Teaching Case: Radiation Myonecrosis Following Stereotactic Body Radiation Therapy in Metastatic Renal Cell Carcinoma

By Yvonne Su, BA; Sana Dastgheyb, MD, PhD; Naomi Balzer-Haas, MD; Jae W. Song, MD, MS; Joshua Jones, MD



Cases of radiation-induced myonecrosis are exceedingly uncommon in radiation literature. We present a rare case of radiation myonecrosis in a 39-year-old woman with metastatic renal cell carcinoma (RCC) on concurrent immunotherapy, following 40 Gy in 5 fractions of radiation to a paravertebral muscle metastasis in the neck. We describe a 1-year timeline wherein the patient receives radiation therapy, develops clinical signs of radiation myonecrosis, and then shows radiographic resolution of the lesion followed by radiographic evidence of radiation myonecrosis at the treatment site. The patient improved clinically within 1 month following radiographic diagnosis. We add this to the collection of published radiation-induced myonecrosis cases to caution radiation experts about potential side effects of radiation therapy.

Keywords: radiation myonecrosis, toxicity, renal cell carcinoma, RCC, immunotherapy, stereotactic body radiation therapy, SBRT


Renal cell carcinoma (RCC) is the 7th most diagnosed cancer in the developed world and one of the fastest-growing cancer diagnoses in the US.1 It comprises many histopathologic variants, the most common being the clear cell variant, with the rhabdoid variant associated with higher mortality rate and poorer prognosis.2 Although no clear explanation exists, laboratory experiments have shown that RCC is also relatively radioresistant and evidence suggests that hypofractionated radiation therapy with higher doses and fewer fractions are necessary to overcome these tumor cells.3,4 Thus, stereotactic body radiation therapy (SBRT) is now preferred over conventional radiation therapy.4,5 We present a rare case of radiation myonecrosis in a patient with metastatic RCC, treated with concurrent immunotherapy and SBRT. This is the first case of radiation myonecrosis following radiation therapy for RCC, and only the second case of radiation myonecrosis following SBRT.

Case Summary

Our patient is a 39-year-old woman diagnosed with metastatic RCC after resection of a left-forearm mass in July 2018. Initial x-rays followed by MRI revealed a soft-tissue mass and ulnar lytic lesion concerning for malignancy, and positron emission tomography / computed tomography (PET/CT) revealed a left renal mass presumed to be her primary site of disease. Her disease course/timeline is depicted in Figure 1. Ultrasound-guided biopsy followed by left radical nephrectomy confirmed clear cell RCC. Her forearm received postoperative RT to 45 Gy in 15 fractions.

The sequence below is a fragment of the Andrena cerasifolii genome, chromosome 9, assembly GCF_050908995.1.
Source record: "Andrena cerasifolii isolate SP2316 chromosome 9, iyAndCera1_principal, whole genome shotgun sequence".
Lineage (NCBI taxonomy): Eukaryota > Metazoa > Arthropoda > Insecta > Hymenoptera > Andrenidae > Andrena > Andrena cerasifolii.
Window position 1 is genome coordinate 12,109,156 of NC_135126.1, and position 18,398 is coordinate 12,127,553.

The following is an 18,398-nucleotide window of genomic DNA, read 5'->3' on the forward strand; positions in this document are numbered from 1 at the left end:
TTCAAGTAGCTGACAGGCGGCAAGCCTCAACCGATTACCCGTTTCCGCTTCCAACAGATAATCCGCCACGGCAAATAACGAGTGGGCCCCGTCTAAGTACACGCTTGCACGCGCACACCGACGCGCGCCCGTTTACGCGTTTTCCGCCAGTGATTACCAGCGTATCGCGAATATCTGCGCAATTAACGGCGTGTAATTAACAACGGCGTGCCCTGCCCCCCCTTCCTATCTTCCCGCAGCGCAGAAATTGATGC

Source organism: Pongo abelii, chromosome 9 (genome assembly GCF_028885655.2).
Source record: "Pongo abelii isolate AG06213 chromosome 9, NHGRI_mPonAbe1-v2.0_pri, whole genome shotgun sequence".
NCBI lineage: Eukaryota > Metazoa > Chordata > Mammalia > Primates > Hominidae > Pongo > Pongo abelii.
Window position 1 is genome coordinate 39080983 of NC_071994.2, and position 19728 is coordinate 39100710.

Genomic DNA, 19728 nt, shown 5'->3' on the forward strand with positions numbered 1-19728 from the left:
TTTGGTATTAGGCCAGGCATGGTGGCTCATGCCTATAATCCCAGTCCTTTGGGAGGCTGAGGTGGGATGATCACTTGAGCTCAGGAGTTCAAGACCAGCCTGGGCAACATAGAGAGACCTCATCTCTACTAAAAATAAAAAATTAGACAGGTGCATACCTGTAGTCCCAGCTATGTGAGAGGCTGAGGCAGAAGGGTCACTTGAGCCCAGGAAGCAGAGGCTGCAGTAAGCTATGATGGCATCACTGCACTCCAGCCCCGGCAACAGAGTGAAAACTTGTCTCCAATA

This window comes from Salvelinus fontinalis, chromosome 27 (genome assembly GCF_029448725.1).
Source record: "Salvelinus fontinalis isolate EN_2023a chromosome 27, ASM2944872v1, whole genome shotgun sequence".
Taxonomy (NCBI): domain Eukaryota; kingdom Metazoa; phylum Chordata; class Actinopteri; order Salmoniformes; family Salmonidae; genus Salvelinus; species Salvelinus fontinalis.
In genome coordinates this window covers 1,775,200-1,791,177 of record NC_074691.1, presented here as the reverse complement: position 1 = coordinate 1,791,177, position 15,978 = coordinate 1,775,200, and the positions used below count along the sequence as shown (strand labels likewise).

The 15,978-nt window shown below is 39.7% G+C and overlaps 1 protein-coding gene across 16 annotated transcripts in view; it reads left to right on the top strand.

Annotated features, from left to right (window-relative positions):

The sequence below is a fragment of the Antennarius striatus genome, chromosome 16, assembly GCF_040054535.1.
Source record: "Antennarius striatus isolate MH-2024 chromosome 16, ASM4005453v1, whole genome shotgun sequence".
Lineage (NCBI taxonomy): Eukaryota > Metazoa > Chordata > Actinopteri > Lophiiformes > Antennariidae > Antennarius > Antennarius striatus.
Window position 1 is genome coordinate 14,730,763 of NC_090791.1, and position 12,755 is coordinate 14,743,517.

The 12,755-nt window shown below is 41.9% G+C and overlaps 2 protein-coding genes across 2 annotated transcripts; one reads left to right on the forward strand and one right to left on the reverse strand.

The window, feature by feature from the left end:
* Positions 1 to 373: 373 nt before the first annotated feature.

Following nephrectomy, systemic therapy was initiated with nivolumab. Within 8 months, she developed a C7 paravertebral 2.4 x 0.8-cm soft-tissue homogeneously enhancing deposit suspicious for metastasis (Figure 2A-C). Given disease progression, the patient was switched to combination pembrolizumab (200 mg infusion, 3 times weekly) and axitinib (5 mg, twice daily) 6 weeks after SBRT. The C7 lesion received SBRT to 40 Gy in 5 fractions, every other day. Radiation dose distributions are shown in Figure 3. She simultaneously had a lumbar spine lesion, which received 35 Gy in 5 fractions to comply with dose constraints in the pelvis and abdomen. Within several weeks of therapy, she reported neck stiffness. MRI of the cervical spine 8 weeks later showed no residual enhancement, indicating desirable treatment response. Twelve weeks later, she reported ongoing weakness in her neck, and difficulty holding up her head.

Five months following radiation, she reported intermittent neck pain. MRI of the cervical spine showed no nodular enhancement to suggest recurrence (Figure 2D and 2E). There was only mild, ill-defined right paraspinal muscle enhancement correlating with the radiation treatment field centered around a subcentimeter nonenhancing treated lesion with a T2 hypointense rim (Figure 2F). These findings suggested inflammation/myositis and were favored to be post-treatment changes.6,7

Fourteen months following RT, the neck pain/weakness worsened, and imaging revealed central hypoenhancement surrounded by a peripheral rim of irregular, patchy and “star-like” enhancement corresponding to the radiation field (Figure 2G and 2H). An axial T2-weighted image showed T2 hyperintensity of the right paravertebral muscles around an unchanged nonenhancing treated lesion (Figure 2I). This suggested myonecrosis within the treatment area.8-10 Four-week follow-up MRI showed the lesion was unchanged, signifying myonecrosis (Figure 3A-D).

After symptoms largely resolved, follow-up revealed a left C3 metastatic lesion that extended to the left deltoid muscle. After discussing treatment options, the patient opted for radiation therapy and received SBRT (40 Gy, 5 fractions) concurrent with systemic therapy to the lesion in February 2021. She now has radiographically stable radiation myonecrosis in the site at C7 and has only minimal pain with excessive movement, but has no further development of any other site of radiation myonecrosis.


Little is known about radiation-induced myonecrosis. It is believed to be caused by vascular insufficiency from proliferation of collagen resulting in ischemia.11 Use of concurrent chemotherapy along with radiation increases the risk of acute and delayed radiation-related side effects.12 Just 5 other case reports are published regarding myonecrosis, none of which are associated with RCC. Table 1 summarizes the previous cases reported in the literature.

In 1992, Redvanly et al reported myonecrosis in the left sternocleidomastoid muscle following radiation for a squamous cell carcinoma of the pyriform sinus. The maximum dose point dose to the sternocleidomastoid was 7590 cGy. Necrotic muscle was surgically removed, and histology revealed myonecrosis. We concluded that this is a case of radiation-induced myonecrosis.13

In 1999, Welsh et al described radiation myonecrosis in a patient who received 45 Gy in 18 fractions to the inferior pelvis for a parasacral mass from bladder cancer. He received adjuvant gemcitabine and cisplatin. Five months following RT, he developed gluteal pain bilaterally and MRI revealed a band-like pattern of edema on T2-weighted images. He was managed on NSAIDs and a short course of prednisone. Ten months following RT, he had atrophy and loss of the overlying subcutaneous fat.14